It doesn't take an exhaustive search to find an Internet list that pokes fun at millennials and touts the skills once valued by baby boomers like me.
BuzzFeed recently posted just such a list: 13 Skills Your Grandparents Had That You Don't (buzzfeed.com/justinabarca/skills-your-grandparents-had-that-you-dont).
I'm not a grandparent, but many of the 13 resonated: memorizing more than two phone numbers, the most basic of auto maintenance (such as changing a tire), socializing like a human, and partner dancing without being gross.
The list appeals because the rapid technological advances can't help but create nostalgia. At the risk of sounding like a Luddite, I enjoy mapping out a travel plan without a GPS. I just don't think its necessary.
On the other hand, we may be guilty of exaggerating "the good old days" just to create some false sense of superiority to millennials. We sound silly bragging about knowing how to use a phone book.
And if you were born in the 1960s, like me, there's a chance you didn't grow up living off the land and knowing how to plant and nurture crops. Sadly, the only thing I can sew is a button. I bet there are some millennials out there who are proficient at both.
However, there's one talent — for lack of a better term — that causes real concern about the next generation: writing legibly.
As the BuzzFeed list correctly states, "Looking at old birthday cards from your grandparents makes them seem like professional calligraphers."
It's true. When people look at my handwriting, they say, "You write like a girl" and I simply beam. It reflects my Catholic grade school education, where teachers recorded handwriting as a separate grade in the formative years.
School districts simply don't stress handwriting like Sister Sylvia did back in the day. It's a fading skill as the focus turns to FCAT preparation and computer skills. My kids' handwriting indicates it's being de-emphasized.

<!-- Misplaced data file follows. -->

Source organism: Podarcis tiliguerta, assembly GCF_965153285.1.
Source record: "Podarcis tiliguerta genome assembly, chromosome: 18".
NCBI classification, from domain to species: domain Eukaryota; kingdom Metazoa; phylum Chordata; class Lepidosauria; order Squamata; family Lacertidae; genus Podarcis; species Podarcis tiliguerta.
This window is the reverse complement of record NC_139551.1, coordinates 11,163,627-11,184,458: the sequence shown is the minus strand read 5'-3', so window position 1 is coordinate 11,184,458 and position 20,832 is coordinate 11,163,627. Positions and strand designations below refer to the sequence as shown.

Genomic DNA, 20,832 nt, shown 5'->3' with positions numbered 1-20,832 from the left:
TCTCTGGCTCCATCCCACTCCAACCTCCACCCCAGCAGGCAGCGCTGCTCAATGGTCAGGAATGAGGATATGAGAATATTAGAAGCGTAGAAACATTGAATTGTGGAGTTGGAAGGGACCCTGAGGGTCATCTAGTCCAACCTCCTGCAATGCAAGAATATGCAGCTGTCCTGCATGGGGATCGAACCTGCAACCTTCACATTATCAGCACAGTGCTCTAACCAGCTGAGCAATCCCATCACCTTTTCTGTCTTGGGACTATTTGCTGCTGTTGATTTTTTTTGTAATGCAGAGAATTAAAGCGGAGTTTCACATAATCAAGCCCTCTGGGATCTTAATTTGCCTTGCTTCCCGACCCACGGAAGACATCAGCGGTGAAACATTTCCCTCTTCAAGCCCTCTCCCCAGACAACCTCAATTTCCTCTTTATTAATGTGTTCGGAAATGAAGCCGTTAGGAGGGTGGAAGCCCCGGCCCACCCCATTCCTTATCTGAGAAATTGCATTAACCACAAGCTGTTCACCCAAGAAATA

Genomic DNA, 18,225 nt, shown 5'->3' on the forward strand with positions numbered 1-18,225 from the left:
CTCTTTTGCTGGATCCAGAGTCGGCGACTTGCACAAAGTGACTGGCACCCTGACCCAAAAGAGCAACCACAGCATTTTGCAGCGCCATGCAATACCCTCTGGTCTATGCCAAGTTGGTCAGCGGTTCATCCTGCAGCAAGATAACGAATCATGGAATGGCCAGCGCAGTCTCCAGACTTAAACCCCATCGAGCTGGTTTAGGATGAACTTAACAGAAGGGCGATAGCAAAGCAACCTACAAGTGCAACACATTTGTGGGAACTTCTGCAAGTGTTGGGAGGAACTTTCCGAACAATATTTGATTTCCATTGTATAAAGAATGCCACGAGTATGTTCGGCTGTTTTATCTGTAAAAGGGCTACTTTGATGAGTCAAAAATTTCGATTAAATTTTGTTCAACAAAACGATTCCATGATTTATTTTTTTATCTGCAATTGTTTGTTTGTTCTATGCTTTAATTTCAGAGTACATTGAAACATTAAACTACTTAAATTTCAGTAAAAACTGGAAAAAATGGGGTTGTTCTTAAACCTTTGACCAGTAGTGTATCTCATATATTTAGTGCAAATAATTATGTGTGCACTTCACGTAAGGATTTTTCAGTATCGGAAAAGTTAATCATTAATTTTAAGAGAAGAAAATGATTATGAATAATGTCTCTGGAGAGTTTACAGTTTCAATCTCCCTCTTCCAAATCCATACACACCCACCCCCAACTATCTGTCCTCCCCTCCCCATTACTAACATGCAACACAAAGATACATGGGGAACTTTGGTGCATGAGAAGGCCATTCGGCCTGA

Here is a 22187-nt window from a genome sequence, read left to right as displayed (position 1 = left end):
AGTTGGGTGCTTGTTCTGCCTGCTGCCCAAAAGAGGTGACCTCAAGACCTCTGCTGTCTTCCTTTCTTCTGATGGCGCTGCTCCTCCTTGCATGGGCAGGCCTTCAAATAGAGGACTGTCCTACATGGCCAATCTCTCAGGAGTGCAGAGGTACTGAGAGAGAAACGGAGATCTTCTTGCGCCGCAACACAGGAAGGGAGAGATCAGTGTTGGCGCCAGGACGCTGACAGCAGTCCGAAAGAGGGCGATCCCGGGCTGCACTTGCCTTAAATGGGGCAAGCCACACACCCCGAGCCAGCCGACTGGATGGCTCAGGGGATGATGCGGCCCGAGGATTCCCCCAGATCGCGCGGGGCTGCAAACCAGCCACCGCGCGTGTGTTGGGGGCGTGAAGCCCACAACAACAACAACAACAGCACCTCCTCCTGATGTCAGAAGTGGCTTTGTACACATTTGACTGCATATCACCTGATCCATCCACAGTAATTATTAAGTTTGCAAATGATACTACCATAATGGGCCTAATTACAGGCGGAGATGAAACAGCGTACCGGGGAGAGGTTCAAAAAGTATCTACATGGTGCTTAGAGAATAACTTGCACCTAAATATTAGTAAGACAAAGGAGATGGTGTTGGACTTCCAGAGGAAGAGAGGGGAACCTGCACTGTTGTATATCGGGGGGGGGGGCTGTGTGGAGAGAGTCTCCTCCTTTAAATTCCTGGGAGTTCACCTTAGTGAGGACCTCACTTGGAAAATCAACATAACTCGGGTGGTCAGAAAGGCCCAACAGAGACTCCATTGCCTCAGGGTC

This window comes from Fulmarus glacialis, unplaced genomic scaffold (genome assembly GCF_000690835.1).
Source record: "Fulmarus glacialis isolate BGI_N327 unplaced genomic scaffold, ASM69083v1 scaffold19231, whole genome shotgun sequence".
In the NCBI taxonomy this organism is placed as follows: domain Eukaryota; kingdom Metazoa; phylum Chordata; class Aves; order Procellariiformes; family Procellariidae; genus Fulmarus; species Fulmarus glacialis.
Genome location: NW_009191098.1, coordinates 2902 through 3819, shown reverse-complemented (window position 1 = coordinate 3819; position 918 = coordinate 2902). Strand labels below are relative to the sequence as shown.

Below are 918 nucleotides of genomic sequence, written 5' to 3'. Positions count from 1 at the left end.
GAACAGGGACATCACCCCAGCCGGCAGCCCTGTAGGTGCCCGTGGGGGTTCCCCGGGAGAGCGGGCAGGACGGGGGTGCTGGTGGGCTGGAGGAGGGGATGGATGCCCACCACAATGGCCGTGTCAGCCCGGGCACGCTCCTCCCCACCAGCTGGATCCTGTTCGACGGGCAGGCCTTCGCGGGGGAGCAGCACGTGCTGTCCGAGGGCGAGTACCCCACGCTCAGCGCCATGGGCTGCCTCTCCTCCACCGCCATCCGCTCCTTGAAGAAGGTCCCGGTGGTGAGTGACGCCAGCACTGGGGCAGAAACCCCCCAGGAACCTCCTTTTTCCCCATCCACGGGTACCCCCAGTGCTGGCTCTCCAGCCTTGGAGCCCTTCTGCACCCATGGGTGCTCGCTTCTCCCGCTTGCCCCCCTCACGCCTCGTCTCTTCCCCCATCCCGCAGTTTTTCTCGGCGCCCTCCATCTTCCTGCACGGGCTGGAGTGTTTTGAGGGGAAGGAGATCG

That saddens me.
Some may argue that laptops and iPads make it unnecessary for students to write well, except for their signature. Even today, however, not everyone can afford a laptop, but every student needs to know how to take notes.
When it comes to handwriting, go beyond the practical. One of the earliest forms of communication should be passed from generation to generation not as a necessity, but as a gift.
My great-grandmother grew up near a plantation in Tennessee. Her mother worked for the white family who ran it and often took my great-grandmother to work with her. The white family taught my great-grandmother to read and write.
Years later, in the early 1900s, she stood out as one of the few blacks in her rural county who could read and write. People would come by and ask her to read a letter they had been sent. She often wrote responses and they were so grateful they returned the next morning with a basket of eggs or a jar of preserves for the "Letter Lady."
Years later, my grandmother would work as a policy writer for the Atlanta Life Insurance Company because of her "very nice handwriting." I'm not surprised she went on to champion literacy campaigns.
A skill once so valued shouldn't evaporate. We can be proficient on computers while writing well — if for no other reason — to honor our ancestors.
That's all I'm saying.